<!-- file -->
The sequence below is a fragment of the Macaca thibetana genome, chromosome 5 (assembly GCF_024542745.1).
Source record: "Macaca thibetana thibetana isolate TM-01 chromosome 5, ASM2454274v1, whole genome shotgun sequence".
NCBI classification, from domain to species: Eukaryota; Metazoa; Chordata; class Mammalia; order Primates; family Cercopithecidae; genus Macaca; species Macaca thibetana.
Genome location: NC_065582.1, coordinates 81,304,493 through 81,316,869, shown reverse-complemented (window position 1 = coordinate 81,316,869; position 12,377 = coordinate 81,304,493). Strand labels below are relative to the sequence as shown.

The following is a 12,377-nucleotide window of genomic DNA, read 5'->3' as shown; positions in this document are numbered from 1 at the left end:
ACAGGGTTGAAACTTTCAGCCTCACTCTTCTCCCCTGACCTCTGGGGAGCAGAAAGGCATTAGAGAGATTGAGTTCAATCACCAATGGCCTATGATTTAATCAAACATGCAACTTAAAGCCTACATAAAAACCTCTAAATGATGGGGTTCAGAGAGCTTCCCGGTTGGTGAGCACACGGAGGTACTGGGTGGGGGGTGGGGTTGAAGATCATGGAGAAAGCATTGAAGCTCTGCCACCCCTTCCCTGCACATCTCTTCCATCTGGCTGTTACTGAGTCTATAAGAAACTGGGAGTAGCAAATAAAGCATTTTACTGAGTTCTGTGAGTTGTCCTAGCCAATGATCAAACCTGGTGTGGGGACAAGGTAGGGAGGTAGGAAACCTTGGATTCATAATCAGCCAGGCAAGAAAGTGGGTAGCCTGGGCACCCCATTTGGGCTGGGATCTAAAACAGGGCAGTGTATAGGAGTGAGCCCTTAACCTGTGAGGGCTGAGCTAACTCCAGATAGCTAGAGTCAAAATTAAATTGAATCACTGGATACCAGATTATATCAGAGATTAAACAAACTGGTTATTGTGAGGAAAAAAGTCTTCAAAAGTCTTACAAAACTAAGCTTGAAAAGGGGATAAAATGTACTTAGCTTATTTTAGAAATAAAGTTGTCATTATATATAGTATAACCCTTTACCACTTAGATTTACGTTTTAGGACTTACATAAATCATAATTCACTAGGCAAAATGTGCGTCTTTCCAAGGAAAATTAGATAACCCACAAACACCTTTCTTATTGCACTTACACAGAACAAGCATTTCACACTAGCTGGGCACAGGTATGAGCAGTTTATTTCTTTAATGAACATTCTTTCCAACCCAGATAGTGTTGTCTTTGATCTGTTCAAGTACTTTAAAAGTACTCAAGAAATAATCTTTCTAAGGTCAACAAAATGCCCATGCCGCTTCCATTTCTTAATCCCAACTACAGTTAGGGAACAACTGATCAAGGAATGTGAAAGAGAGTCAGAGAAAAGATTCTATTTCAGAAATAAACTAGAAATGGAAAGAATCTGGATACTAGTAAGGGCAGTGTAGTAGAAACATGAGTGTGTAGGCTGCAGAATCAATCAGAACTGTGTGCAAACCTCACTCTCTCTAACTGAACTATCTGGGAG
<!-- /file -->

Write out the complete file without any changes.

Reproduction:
The sequence below is a fragment of the Macaca thibetana genome, chromosome 5 (assembly GCF_024542745.1).
Source record: "Macaca thibetana thibetana isolate TM-01 chromosome 5, ASM2454274v1, whole genome shotgun sequence".
NCBI classification, from domain to species: Eukaryota; Metazoa; Chordata; class Mammalia; order Primates; family Cercopithecidae; genus Macaca; species Macaca thibetana.
Genome location: NC_065582.1, coordinates 81,304,493 through 81,316,869, shown reverse-complemented (window position 1 = coordinate 81,316,869; position 12,377 = coordinate 81,304,493). Strand labels below are relative to the sequence as shown.

The following is a 12,377-nucleotide window of genomic DNA, read 5'->3' as shown; positions in this document are numbered from 1 at the left end:
ACAGGGTTGAAACTTTCAGCCTCACTCTTCTCCCCTGACCTCTGGGGAGCAGAAAGGCATTAGAGAGATTGAGTTCAATCACCAATGGCCTATGATTTAATCAAACATGCAACTTAAAGCCTACATAAAAACCTCTAAATGATGGGGTTCAGAGAGCTTCCCGGTTGGTGAGCACACGGAGGTACTGGGTGGGGGGTGGGGTTGAAGATCATGGAGAAAGCATTGAAGCTCTGCCACCCCTTCCCTGCACATCTCTTCCATCTGGCTGTTACTGAGTCTATAAGAAACTGGGAGTAGCAAATAAAGCATTTTACTGAGTTCTGTGAGTTGTCCTAGCCAATGATCAAACCTGGTGTGGGGACAAGGTAGGGAGGTAGGAAACCTTGGATTCATAATCAGCCAGGCAAGAAAGTGGGTAGCCTGGGCACCCCATTTGGGCTGGGATCTAAAACAGGGCAGTGTATAGGAGTGAGCCCTTAACCTGTGAGGGCTGAGCTAACTCCAGATAGCTAGAGTCAAAATTAAATTGAATCACTGGATACCAGATTATATCAGAGATTAAACAAACTGGTTATTGTGAGGAAAAAAGTCTTCAAAAGTCTTACAAAACTAAGCTTGAAAAGGGGATAAAATGTACTTAGCTTATTTTAGAAATAAAGTTGTCATTATATATAGTATAACCCTTTACCACTTAGATTTACGTTTTAGGACTTACATAAATCATAATTCACTAGGCAAAATGTGCGTCTTTCCAAGGAAAATTAGATAACCCACAAACACCTTTCTTATTGCACTTACACAGAACAAGCATTTCACACTAGCTGGGCACAGGTATGAGCAGTTTATTTCTTTAATGAACATTCTTTCCAACCCAGATAGTGTTGTCTTTGATCTGTTCAAGTACTTTAAAAGTACTCAAGAAATAATCTTTCTAAGGTCAACAAAATGCCCATGCCGCTTCCATTTCTTAATCCCAACTACAGTTAGGGAACAACTGATCAAGGAATGTGAAAGAGAGTCAGAGAAAAGATTCTATTTCAGAAATAAACTAGAAATGGAAAGAATCTGGATACTAGTAAGGGCAGTGTAGTAGAAACATGAGTGTGTAGGCTGCAGAATCAATCAGAACTGTGTGCAAACCTCACTCTCTCTAACTGAACTATCTGGGAG